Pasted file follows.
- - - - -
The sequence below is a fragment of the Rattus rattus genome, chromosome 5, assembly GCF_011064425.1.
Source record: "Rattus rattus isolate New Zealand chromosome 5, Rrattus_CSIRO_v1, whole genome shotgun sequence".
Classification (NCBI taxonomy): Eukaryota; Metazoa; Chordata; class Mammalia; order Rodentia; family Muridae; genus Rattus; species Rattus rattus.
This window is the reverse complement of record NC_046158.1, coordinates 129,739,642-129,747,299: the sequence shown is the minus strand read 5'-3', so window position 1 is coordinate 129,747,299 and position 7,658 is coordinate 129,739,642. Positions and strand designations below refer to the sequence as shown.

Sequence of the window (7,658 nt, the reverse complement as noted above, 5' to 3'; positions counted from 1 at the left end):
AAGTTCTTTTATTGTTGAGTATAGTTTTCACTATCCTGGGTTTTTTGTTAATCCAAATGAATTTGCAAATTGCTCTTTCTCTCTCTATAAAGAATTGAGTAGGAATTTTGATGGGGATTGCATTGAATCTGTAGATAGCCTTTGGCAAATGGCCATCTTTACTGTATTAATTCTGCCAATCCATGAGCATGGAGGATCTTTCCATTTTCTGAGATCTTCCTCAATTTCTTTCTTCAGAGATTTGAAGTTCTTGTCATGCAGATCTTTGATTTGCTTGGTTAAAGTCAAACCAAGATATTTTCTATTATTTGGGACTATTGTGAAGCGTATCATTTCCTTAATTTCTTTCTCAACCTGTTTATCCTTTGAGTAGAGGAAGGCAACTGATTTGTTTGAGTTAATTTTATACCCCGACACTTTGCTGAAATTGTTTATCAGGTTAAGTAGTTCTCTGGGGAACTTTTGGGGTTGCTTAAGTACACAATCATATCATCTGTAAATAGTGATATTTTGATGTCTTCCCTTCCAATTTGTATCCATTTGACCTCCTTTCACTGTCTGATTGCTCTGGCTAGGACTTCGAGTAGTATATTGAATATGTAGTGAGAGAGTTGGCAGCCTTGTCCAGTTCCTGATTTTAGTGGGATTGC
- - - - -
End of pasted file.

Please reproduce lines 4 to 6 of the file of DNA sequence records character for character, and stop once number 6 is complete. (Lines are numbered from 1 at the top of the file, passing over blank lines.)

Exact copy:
This window is the reverse complement of record NC_046158.1, coordinates 129,739,642-129,747,299: the sequence shown is the minus strand read 5'-3', so window position 1 is coordinate 129,747,299 and position 7,658 is coordinate 129,739,642. Positions and strand designations below refer to the sequence as shown.

Sequence of the window (7,658 nt, the reverse complement as noted above, 5' to 3'; positions counted from 1 at the left end):
AAGTTCTTTTATTGTTGAGTATAGTTTTCACTATCCTGGGTTTTTTGTTAATCCAAATGAATTTGCAAATTGCTCTTTCTCTCTCTATAAAGAATTGAGTAGGAATTTTGATGGGGATTGCATTGAATCTGTAGATAGCCTTTGGCAAATGGCCATCTTTACTGTATTAATTCTGCCAATCCATGAGCATGGAGGATCTTTCCATTTTCTGAGATCTTCCTCAATTTCTTTCTTCAGAGATTTGAAGTTCTTGTCATGCAGATCTTTGATTTGCTTGGTTAAAGTCAAACCAAGATATTTTCTATTATTTGGGACTATTGTGAAGCGTATCATTTCCTTAATTTCTTTCTCAACCTGTTTATCCTTTGAGTAGAGGAAGGCAACTGATTTGTTTGAGTTAATTTTATACCCCGACACTTTGCTGAAATTGTTTATCAGGTTAAGTAGTTCTCTGGGGAACTTTTGGGGTTGCTTAAGTACACAATCATATCATCTGTAAATAGTGATATTTTGATGTCTTCCCTTCCAATTTGTATCCATTTGACCTCCTTTCACTGTCTGATTGCTCTGGCTAGGACTTCGAGTAGTATATTGAATATGTAGTGAGAGAGTTGGCAGCCTTGTCCAGTTCCTGATTTTAGTGGGATTGC